Chippewa Lumber and Boom Company (Biggest Sawmill In the World Under One Roof)

Photographed May 22, 2015
Erected by Chippewa County Historical Society
Chippewa Falls, Chippewa County, Wisconsin
44.933106,-91.386627 (parking to access the marker)
44.932426,-91.387381 (marker location)

Chippewa Lumber and Boom Company
(Biggest Sawmill In the World Under One Roof)
1857 - Chippewa Falls Lumber Company organized with a capital of $100,000. With Hiram S. Allen as President.

1858 - Bankruptcy and another catastrophe struck when the spring water and ice-floes came down the river with such force that the new dam, several piers, booms, and immense quantities of logs were lost

1864 - Became the Pound, Halbert & Company

1869 - Became the Union Lumbering Company with Thaddeus Pound as president. It grew to become the largest lumber mill under one roof in the world with a capital of $1,500,000. The company owned 80,000 acres of pine land estimated to be capable of yielding 700 million board feet of lumber. The capacity of the mill grew to 350,000 board feet in 24 hours.

1875 - Survived the financial panic of 1873 but forced to sell to creditors.

1878 - Sold to William Wallace for $150,000 who also assumed $300,000 in debts

1879 - Property passed to the newly organized Chippewa Lumber & Boom Company with Stanton Barnard as President

1881 - Entire interest sold to Frederick Weyerhaeuser for $1,275,000 with William Irvine as secretary and manager.

1886 - September 16 the big mill was struck by lightning and burned down with a $75,000 loss. It was rebuilt at once with ten fire hydrants installed for fire protection.

1890 - Production was 51,500,000 feet. The most extensive mill in Wisconsin and one of the largest for production in the United States. The plant occupies ten acres of ground for stacking yards, sheds and the mill. The main mill was 112 X 165 feet in area with an L 36 X 53 feet. The equipment consists of two hangs, four band saws, four edgers, four trimmers, four slab slashers, two shingle mills and three lath mills. The motive power is furnished by 500 horsepower water wheels. The cut is about 325,000 feet of lumber, 100,000 shingles and 75,000 laths per day. The sister plant, located a mile away, occupied 160 acres of land. The planning mill was 56 X 120 feet and was built in 1884. Both plants had independent switches connecting with the main line of all the railways entering the city. There was also a narrow gauge railroad connecting the two plants, upon which the company operated its own rolling stock.. About 400 people were employed year round: during the spring , summer and autumn months here and in the woods in the winter; the company owned immense tracts of timber land.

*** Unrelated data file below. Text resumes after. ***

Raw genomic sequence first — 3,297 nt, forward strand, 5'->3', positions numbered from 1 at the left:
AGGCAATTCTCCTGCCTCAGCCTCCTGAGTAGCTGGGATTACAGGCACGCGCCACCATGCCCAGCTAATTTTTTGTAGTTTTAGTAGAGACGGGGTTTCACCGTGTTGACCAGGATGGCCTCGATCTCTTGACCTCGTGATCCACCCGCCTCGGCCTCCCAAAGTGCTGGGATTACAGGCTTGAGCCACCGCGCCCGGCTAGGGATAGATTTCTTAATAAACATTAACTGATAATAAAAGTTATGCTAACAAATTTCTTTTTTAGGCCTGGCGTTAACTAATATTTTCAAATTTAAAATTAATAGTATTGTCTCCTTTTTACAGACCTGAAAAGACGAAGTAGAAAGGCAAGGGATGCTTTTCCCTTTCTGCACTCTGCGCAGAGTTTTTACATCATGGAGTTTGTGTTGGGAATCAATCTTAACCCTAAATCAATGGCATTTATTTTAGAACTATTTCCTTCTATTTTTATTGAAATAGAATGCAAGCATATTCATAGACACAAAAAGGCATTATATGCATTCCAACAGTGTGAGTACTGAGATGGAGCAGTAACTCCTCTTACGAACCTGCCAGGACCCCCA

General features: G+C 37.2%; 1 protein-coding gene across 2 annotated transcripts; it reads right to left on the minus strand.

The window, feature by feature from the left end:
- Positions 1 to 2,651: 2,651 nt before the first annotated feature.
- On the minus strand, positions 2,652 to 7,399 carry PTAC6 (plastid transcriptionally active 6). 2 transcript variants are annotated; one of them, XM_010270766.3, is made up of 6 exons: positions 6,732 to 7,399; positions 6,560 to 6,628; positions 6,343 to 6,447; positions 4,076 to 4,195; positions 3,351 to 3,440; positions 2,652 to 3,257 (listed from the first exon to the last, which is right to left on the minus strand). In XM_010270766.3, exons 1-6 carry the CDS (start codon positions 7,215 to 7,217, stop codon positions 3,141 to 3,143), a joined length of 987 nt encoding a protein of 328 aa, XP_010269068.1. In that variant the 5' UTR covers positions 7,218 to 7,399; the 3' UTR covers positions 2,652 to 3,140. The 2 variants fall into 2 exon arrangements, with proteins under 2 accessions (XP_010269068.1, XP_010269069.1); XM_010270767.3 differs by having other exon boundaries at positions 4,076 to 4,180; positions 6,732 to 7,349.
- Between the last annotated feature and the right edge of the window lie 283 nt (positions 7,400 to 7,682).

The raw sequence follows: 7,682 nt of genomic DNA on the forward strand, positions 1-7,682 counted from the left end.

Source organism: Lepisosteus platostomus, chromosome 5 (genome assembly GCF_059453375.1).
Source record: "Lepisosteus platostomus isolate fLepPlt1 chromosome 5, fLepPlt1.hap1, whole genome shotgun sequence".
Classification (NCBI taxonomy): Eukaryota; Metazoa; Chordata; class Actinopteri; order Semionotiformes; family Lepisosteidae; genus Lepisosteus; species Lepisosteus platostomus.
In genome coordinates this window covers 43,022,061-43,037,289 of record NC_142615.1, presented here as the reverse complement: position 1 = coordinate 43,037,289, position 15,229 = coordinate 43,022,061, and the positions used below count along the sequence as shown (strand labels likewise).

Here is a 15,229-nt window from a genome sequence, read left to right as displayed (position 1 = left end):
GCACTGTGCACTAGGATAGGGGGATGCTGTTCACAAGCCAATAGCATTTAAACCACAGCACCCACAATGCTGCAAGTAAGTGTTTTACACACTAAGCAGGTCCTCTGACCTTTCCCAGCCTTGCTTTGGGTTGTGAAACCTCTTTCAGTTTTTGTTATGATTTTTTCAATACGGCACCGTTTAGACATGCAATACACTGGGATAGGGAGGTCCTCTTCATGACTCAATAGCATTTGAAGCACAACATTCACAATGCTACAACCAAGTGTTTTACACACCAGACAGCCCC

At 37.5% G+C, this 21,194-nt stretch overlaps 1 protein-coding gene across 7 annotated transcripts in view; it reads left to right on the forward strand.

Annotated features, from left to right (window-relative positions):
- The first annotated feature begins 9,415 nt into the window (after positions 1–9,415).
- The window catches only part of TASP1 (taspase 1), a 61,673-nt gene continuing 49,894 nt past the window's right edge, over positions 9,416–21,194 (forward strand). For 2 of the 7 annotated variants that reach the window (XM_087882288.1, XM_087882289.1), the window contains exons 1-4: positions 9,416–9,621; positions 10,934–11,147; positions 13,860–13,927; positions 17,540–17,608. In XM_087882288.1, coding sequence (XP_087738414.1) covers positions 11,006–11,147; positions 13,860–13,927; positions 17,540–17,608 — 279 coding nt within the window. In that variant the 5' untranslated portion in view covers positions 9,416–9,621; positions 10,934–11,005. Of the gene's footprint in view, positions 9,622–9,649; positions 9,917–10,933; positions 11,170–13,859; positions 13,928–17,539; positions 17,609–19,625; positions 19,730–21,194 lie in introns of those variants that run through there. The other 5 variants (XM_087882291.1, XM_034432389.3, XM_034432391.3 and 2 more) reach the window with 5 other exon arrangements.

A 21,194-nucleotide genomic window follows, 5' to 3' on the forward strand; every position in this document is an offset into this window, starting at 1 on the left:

1911 - Circular saws and band saws continued to whine day and night until the last pine log was sawed on August 2, 1911. The mill was shut down forever and sold for scrap.
The marker is located adjacent to a bike path adjacent to the Chippewa Falls Flowage 5555, just west of the bike path's intersection with Bridge Street / Wisconsin Route 29 / 124, Chippewa Falls, Wisconsin 54729.

NOTE: The marker is accessible from a parking lot on eastbound Court Street, just east of its intersection with Bridge Street / Wisconsin Route 29 / 124 (see photos below).

The marker is No. 18 is a series of historical markers erected by the Chippewa County Historical Society.

On the bike path, the marker is visible to the right.

The marker is visible to the right of the bushes to the right.

Nearby Bridge Street bridge and Chippewa Falls Flowage 5555.

Looking towards the parking area from near the marker's location.

Looking towards the marker's location from the parking area.

The parking area to access the marker.

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